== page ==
- Source : Press Release
- Date : 2020-08-05
- Event type : Phase 3
- Companies : Merck KGaA
Merck Statement on Rebif (Interferon Beta-1a) Contribution to the US National Institute of Allergy and Infectious Diseases for the ACTT 3 Trial
As part of the global effort to investigate potential COVID-19 therapeutics and our support of independent research, Merck is collaborating with the US National Institute of Allergy and Infectious Diseases (NIAID), part of the US National Institutes of Health (NIH) by contributing 3,000 units of Rebif® (subcutaneous interferon beta-1a) for the Adaptive COVID-19 Treatment Trial 3 (ACTT 3), which is enrolling hospitalized adults with COVID-19 in the United States and in other countries. The NIAID-led study is evaluating treatment with Rebif® in combination with remdesivir compared with remdesivir alone, in over 1,000 hospitalized adults diagnosed with COVID-19 and will evaluate time to recovery in the combination therapy group relative to the remdesivir-only group.
This contribution complements our previously announced donation of up to 300,000 units of Rebif® to the international trials sponsored by the French INSERM institute (Institut National de la Santé et de la Recherche Médicale) and the World Health Organization (DisCoVery and SOLIDARITY).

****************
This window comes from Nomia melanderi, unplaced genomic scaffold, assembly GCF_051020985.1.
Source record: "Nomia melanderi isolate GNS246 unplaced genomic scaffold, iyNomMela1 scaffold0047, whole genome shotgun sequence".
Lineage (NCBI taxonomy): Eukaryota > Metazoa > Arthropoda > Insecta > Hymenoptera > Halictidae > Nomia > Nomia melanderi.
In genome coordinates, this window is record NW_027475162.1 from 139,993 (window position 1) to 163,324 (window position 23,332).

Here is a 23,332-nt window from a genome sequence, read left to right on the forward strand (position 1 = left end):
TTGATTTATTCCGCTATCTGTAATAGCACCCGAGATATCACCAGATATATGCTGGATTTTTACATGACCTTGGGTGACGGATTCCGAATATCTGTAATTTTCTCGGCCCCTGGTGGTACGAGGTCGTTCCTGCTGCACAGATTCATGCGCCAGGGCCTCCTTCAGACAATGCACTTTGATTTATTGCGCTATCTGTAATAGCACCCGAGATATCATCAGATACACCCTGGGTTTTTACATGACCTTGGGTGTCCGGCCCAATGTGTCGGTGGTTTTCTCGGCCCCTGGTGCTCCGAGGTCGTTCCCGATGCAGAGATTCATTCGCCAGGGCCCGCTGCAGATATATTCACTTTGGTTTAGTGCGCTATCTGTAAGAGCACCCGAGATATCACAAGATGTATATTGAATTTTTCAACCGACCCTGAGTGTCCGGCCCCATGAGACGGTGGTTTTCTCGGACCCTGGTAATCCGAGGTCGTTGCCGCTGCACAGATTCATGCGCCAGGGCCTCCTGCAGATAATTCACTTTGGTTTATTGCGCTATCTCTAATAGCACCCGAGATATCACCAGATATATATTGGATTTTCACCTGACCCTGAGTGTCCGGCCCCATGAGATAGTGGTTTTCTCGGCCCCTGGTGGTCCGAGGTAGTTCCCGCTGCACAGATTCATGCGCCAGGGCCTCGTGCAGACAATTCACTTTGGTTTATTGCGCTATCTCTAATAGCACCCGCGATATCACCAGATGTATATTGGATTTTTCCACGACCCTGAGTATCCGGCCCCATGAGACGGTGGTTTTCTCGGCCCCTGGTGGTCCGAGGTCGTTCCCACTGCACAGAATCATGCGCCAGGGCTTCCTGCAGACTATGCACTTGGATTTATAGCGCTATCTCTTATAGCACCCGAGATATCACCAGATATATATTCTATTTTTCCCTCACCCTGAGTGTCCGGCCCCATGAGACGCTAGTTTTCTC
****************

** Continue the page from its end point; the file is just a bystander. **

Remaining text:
Rebif® is indicated for the treatment of relapsing forms of multiple sclerosis (MS). To date, Rebif® is not approved by any regulatory authority for the treatment of COVID-19 or for use as an antiviral agent.
As a company dedicated to human progress and to making a lasting difference on patients’ lives Merck is fully committed to contributing to solutions related to global health crises such as COVID-19. We continue to work closely with health authorities to respond to the needs of patients impacted by COVID-19.
For additional information on this trial please visit https://www.niaid.nih.gov/news-events/nih-clinical-trial-testing-remdesivir-plus-interferon-beta-1a-covid-19-treatment-begins.
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About Rebif® (interferon beta-1a)
Rebif® (interferon beta-1a) is a disease-modifying drug used to treat relapsing forms of multiple sclerosis (MS) and is similar to the interferon beta protein produced by the human body. The efficacy of Rebif® in chronic progressive MS has not been established. The exact mechanism is unknown.
Rebif®, which was approved in Europe in 1998 and in the US in 2002, is registered in more than 90 countries worldwide.
Rebif® can be administered with the RebiSmart® electronic auto-injection device (not approved in the US), or with the RebiDose® single-use disposable pen, or the manual multidose injection pen RebiSlide™. Rebif® can also be administered with the autoinjector Rebiject II® or by manual injection using ready-to-use pre-filled syringes. These injection devices are not approved in all countries.
In January 2012, the European commission approved the extension of the indication of Rebif® in early multiple sclerosis.
Rebif® should be used with caution in patients with a history of depression, liver disease, thyroid abnormalities and seizures. Most commonly reported side effects are flu-like symptoms, injection site disorders, elevation of liver enzymes and blood cell abnormalities. Patients, especially those with depression, seizure disorders, or liver problems, should discuss treatment with Rebif® with their doctors.